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Family Limited Partnerships

A Family Limited Partnership (FLP) is a special legal vehicle that can preserve a family business for future generations while helping to shelter assets and reduce overall gift and estate taxes by facilitating lifetime giving. FLPs are commonly used as part of business succession planning, business continuity plans, and often serve as an integral component of an estate plan for high net worth individuals.

A Family Limited Partnership is typically established by an individual who places assets in the FLP and serves as its general partner.  He or she may then grant limited-partnership interests to his or her children or grandchildren.  When this occurs, the gifted assets are removed from the general partner’s estate, thus saving on future estate taxes.  The general partner keeps control of the FLP and its assets, even though he or she may own as little as just 1% of the asset’s value.  Where an individual is willing to transfer control to his or her children or grandchildren, the FLP may be used to transition control of family assets to the next generation without having to make gifts of particular assets to each family member.

Limited partners may receive distributions from the FLP and enjoy certain tax benefits. Asset protection is another attractive feature of the FLP. The partnership’s assets are shielded from the limited partners’ creditors. The interests in a FLP can be easily divided among family members, who may each own different amounts. The FLP enables ownership of a business to transfer to the younger generation, while allowing the senior generation to continue conducting operations and mentoring and grooming the young owners.  Additionally, a FLP may provide protection from spouses (or former spouses) and creditors of the next generation.

One of the significant benefits of a properly established and maintained FLP is that it can reduce the value of gifts to your children and grandchildren. The value of each limited partnership interest which you give away decreases the value of your taxable estate and, consequently, any tax which your heirs would have to pay upon your death. The gifts are made using the annual gift tax exclusion, so you may not have to pay any gift tax on the transfer.

The value of the partnership interests transferred to children and grandchildren should be appraised so that the gifts may be properly reported.  So long as the value of the gift does not exceed the annual exclusion amount (currently $14,000 in 2016), the gifts may pass to the beneficiaries without incurring any gift tax or using any of your estate tax exclusion amount.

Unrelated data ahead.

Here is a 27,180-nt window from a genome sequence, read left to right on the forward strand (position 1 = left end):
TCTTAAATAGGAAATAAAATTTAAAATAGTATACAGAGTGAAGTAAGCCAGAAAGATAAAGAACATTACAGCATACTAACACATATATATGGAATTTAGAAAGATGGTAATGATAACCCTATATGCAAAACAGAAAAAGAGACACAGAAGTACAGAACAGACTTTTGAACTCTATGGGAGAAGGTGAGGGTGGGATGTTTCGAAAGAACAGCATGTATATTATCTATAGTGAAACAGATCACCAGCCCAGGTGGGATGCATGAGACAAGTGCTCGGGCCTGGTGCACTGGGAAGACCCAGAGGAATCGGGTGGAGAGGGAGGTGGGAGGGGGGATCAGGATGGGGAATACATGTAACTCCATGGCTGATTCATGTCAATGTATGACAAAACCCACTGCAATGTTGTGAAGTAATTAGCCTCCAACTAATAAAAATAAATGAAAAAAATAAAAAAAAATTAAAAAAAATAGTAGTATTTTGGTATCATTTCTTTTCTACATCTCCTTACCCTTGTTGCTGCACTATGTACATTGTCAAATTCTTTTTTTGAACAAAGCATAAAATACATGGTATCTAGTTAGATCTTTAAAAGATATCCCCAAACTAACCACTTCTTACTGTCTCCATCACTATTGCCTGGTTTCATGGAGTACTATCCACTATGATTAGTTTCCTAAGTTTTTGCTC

With these significant benefits, it’s no surprise that many FLPs have attracted scrutiny from the IRS. Many have run into various problems due to mistakes or outright abuse by taking large valuation discounts. Care must be taken to ensure your FLP is properly established and operated. Specifically, the IRS may look at the following issues when assessing the viability of the FLP:

  • A FLP should be formed for a significant, legitimate non-tax-related reason. Tax savings are an important consideration, but you must be able to demonstrate that there are other reasons, as well.  
  • Personal assets should not be transferred to a FLP. You can reasonably expect to transfer closely held stock or interests in commercial real estate into a Family Limited Partnership. However, personal property such as cars or residences will not fare well against an IRS challenge. Similarly, the FLP’s assets should not be used to pay for any personal expenses. The FLP must be a legitimate business entity operated to fulfill a business purpose.  
  • Assets transferred to a FLP should be professionally appraised, and gifts of limited partnership interests should also be appraised. Partners or family members should not determine the valuation of any assets transferred into the FLP. A qualified appraiser has a much better chance of withstanding IRS scrutiny.  
  • Don’t push it. Many peopleare tempted to put as many assets into the FLP as possible, to maximize the asset protection and tax savings benefits. Unfortunately, if the FLP is successfully challenged, a significant portion of a partner’s net worth could be vulnerable to taxes or lawsuits.A FLP should only be one component of your well-drafted estate plan.

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